Athletes starting to break down stigma attached to mental illness

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By Karen Dorantes

People don’t seem to like to talk about mental health. Especially in the athletic community, speaking up about your emotional health can make you seem vulnerable or weak. In the competitive world of sports, that’s the last thing you want to do.

The stigma of mental health issues has been the biggest roadblock for athletes who need help. “Because of the stigma, I was afraid to talk with the woman who worked with our team, because I thought my teammates were going to think that I was mentally weak or if I had these (mental health) issues,” said Chamique Holdsclaw, a renowned women’s basketball player who is now an activist for mental health awareness, in an interview with CPR News.

However, as awareness has grown, more athletes are speaking up about their mental health, and society’s acceptance has seemingly grown as well. Many athletes, even at the collegiate level, have become more vocal because they see that other professional athletes are opening up about their issues. In a way, this has created a chain reaction among athletes, at every level of play, who are increasingly speaking out about what they’ve experienced or what they are going through.

In 2017, Olympic swimmer Michael Phelps said he had contemplated suicide after getting his second DUI in 2014. “I didn’t want to be alive,” he told USA Today Sports. “I didn’t want to see anyone else. I didn’t want to see another day.”

Phelps also has talked about not only being an athlete but a human being with problems. “Being an athlete you’re supposed to be this strong person who doesn’t have weaknesses, doesn’t have any problems. No, that’s wrong,” Phelps told Time magazine, “I struggle through problems just like everybody else does.”

In an interview with Psychotherapy Network, Mitchell Greene, a clinical and sports psychologist and triathlete, said that he believes that Phelps’ revelation about his struggles with mental health was a “game changer.” Phelps is among the most successful and most decorated Olympic athlete of all time. Greene said that Phelps opened the conversation for athletes to speak up about their issues because “in many cases, these athletes are still kids with huge amounts of pressure, stress, and expectation on them.”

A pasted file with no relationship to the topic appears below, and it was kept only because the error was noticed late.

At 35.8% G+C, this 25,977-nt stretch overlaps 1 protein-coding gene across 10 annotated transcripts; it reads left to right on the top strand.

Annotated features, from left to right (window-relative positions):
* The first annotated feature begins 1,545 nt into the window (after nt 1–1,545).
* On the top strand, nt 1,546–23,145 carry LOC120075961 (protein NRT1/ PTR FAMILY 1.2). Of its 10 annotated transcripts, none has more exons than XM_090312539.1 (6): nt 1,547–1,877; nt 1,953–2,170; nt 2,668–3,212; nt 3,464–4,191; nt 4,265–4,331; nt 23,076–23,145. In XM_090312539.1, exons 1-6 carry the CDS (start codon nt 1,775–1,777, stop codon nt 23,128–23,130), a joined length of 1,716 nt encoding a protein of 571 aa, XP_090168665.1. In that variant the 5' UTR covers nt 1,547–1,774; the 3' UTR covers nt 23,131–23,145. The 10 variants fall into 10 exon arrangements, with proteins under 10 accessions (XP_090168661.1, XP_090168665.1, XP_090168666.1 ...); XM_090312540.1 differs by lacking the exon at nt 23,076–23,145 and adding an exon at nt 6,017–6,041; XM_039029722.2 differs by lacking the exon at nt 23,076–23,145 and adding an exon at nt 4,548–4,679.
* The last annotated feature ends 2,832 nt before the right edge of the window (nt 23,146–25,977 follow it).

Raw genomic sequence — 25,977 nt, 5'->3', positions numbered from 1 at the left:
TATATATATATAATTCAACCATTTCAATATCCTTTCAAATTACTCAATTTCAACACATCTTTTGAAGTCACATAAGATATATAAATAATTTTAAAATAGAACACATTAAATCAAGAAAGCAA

Some athletes described being at their lowest mental health while being at the peak of their career. Holdsclaw has been very vocal about her struggles with mental health when she was playing championship-level basketball in college and in the pros. She said that when she was supposed to be happy, winning awards and recognition, she was still in a bad place mentally. Holdsclaw told CPR News that when she was a “big star” while playing for the Washington Mystics of the WNBA, “I was just really in a dark place. The mania, this operating in a different space, really detached.”

Other athletes have talked about being in their lowest mental place at the beginning of their career. Olivia Lubarsky, a Division I gymnast at Towson University, wrote in an article on Mental Health America that she believed people often neglect the “prevalence of mental illness that accompanies this demanding lifestyle,” and that when she started she wasn’t aware of the toll these high expectations were going to take on her mental health.

Lubarsky also wrote how the NCAA “conditions student-athletes to withhold displays of weakness, while facing stressors that accompany performing at a high level academically, athletically, and socially.” She said she believes that is why, when her mental health was suffering, she chose to hide it from everyone, including herself. She said that mental health is often “overlooked, dismissed, and hidden” by athletes. She also said that the lack of support for the illnesses and struggles that athletes face by both the NCAA and within individual college departments doesn’t help.

Most of the athletes speaking up about mental health have come public about having mental illnesses, but it’s important to note that just because you want to speak up about your mental health doesn’t mean you have to have a mental illness.

As an article by Here to Help, a website with information on mental health and substance use, points out, “In the course of a lifetime, not all people will experience a mental illness, but everyone will struggle or have a challenge with their mental well-being just like we all have challenges with our physical well-being from time to time.”

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Young Voices Media Project teaches Monterey Bay area teens multimedia skills to report the news from their communities. This project was generously supported by the Clare Giannini Fund.